Ali was lucky enough to escape the drab winter weather over New Year with a last minute booking to the Costa Blanca. Giada (an Italian living in Switzerland) flew in from Milan, Ali from Gatwick and they met in Valencia. Arriving late morning they were able to get a few
hours in during the afternoon, revising sport lead climbing techniques and getting into the leading mindset on ‘real sharp, hot rock’. Giada was nervous and seemed to have lost some of her self belief, reluctant to lead routes that were well within her grade.
Giada had ample opportunity to lead sport routes and to regain her confidence at Toix TV, the Echo Cliffs and Gandia. She also led a few trad routes, which are quite scarce in the Costa Blanca, but plentiful at the Echo Cliffs, and led 2 VS’s in excellent style. She also followed a few harder sport routes, the highlight being a clean ascent of Avispilla 6a at Echo 1.
On New Years Day, when everyone else was still partying, sleeping or nursing hangovers Ali and Giada were up at 7 a.m. to head for the Penon and an ascent of Diedro UBSA, the classic HVS. It was originally a trad route, but since the terrible storms of Spring 2008 the Penon was re-equipped and the route is now deemed a sport route. But do not be deceived, if you climb at HVS and you only carry quick draws you’re in for a bit of a surprise as the bolts are widely spaced and the potential for hitting something should you fall is quite high. It is also becoming extremely polished. I once guided a very competent HVS climber on the same route and although he found the climbing relatively straight forward he was put off leading it by the scarcity of the bolts. It can be mentally very tiring, doing run out after run out. Some 100′ pitches only have 4 or 5 bolts, but you can carry a rack to supplement your quickdraws.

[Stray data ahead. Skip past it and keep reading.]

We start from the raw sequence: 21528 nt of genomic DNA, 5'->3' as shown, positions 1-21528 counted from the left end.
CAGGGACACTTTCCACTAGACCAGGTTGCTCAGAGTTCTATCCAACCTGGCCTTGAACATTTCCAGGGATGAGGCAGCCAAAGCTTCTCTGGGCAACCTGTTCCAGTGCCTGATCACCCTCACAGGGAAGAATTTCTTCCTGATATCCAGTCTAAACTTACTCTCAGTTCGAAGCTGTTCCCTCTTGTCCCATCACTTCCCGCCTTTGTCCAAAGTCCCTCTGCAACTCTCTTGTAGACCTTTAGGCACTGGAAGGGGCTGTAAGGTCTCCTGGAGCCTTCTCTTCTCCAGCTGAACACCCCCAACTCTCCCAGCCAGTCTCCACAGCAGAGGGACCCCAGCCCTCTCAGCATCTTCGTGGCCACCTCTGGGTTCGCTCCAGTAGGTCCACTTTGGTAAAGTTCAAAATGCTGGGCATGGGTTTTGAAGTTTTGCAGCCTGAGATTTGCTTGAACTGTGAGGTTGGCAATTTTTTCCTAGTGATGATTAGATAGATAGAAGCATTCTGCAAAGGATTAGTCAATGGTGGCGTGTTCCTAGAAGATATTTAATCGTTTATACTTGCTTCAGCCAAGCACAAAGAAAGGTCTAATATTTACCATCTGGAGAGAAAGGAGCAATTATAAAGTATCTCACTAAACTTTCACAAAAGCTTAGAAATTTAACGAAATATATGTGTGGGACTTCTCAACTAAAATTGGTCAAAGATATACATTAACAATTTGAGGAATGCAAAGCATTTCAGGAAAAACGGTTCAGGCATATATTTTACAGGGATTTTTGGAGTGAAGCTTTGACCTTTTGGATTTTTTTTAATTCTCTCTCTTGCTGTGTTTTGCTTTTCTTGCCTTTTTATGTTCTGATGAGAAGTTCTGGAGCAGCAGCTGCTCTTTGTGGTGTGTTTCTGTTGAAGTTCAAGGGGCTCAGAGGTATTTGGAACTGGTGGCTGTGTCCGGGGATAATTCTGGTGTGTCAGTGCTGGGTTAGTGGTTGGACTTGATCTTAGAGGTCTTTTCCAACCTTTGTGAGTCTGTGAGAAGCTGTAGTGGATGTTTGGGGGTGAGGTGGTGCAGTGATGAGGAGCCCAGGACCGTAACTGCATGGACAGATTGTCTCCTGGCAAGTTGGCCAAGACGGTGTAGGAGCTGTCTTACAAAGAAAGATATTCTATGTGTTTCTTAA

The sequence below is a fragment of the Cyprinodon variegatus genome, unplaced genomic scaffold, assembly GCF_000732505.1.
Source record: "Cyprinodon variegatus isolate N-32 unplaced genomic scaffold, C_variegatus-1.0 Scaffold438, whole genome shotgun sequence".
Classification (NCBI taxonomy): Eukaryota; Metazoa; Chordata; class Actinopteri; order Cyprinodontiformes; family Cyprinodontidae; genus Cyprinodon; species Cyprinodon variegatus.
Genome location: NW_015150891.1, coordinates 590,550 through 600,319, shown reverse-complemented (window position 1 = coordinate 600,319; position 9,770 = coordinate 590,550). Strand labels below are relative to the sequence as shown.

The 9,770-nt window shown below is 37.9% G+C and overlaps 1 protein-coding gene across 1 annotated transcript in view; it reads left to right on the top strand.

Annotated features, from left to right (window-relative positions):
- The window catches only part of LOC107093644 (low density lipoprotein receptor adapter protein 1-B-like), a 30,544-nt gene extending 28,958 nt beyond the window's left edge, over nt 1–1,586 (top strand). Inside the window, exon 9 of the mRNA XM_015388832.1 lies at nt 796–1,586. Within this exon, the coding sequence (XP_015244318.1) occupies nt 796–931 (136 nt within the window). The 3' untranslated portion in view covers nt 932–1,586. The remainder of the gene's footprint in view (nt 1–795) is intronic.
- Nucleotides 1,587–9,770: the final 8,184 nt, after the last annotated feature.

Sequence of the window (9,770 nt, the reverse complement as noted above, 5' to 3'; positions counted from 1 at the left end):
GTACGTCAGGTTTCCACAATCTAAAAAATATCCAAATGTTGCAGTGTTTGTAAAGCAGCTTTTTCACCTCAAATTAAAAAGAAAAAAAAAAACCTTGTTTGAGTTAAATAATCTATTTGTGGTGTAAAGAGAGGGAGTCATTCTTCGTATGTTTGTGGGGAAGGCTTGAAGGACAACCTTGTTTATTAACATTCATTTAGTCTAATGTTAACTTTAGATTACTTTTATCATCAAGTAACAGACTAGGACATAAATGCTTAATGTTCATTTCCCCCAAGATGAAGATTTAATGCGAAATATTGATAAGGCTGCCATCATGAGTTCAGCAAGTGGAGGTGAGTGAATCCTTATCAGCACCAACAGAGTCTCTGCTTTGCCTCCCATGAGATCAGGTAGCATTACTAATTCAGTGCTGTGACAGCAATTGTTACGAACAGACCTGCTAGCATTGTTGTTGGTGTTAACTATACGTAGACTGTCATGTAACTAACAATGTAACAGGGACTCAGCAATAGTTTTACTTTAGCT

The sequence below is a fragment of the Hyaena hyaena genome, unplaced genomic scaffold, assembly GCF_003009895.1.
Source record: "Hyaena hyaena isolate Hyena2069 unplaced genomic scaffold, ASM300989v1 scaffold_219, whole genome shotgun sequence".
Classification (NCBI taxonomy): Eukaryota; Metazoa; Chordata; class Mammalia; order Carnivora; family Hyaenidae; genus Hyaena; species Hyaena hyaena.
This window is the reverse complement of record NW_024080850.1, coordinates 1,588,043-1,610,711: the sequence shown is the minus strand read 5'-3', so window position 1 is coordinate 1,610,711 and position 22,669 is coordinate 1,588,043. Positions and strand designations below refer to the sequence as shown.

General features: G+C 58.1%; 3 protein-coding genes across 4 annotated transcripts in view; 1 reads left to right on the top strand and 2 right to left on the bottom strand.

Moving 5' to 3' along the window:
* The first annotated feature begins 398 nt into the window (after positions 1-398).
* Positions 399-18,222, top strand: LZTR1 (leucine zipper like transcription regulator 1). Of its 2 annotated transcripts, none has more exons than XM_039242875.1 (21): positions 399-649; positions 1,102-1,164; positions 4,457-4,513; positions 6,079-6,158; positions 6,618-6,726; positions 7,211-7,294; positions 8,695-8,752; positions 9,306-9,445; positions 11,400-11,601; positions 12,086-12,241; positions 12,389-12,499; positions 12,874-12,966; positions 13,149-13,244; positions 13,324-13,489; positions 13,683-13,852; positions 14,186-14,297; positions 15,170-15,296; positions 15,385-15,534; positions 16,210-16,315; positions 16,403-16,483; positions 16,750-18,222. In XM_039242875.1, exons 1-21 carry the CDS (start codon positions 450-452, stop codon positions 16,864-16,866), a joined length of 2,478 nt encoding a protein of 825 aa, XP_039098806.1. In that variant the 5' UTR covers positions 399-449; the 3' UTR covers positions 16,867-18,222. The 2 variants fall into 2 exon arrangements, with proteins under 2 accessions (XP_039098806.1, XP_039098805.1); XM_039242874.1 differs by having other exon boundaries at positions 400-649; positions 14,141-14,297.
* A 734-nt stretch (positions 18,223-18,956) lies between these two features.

Giada did well on the 1,000 feet climb, and particularly enjoyed the last 3 pitches, quite a
gnarly, loose chimney with lots of threads, an 8m abseil followed by a traverse to the belay, a traverse follwed by a beautiful piece of face climbing on quartz pockets and a final exposed corner that attracts an updraught which usually results in your chalk bag being tipped all over you. The ascent took 6 hours – we went light with only quickdraws, 2 litres of water between us and some snacks, but it is still a good idea to set off early when attempting a big route. The fact that it has been re-equipped does mean you can escape at any time as the belays are good at every stance.
The walk off is quite long and nearly always slippy as the limestone is polished underfoot and often wet from condensation, but very beautiful and leads to the marina. The bars offer delicious cold beer and as it is the tradition to have a beer after an ascent of the Penon, we had a large one!!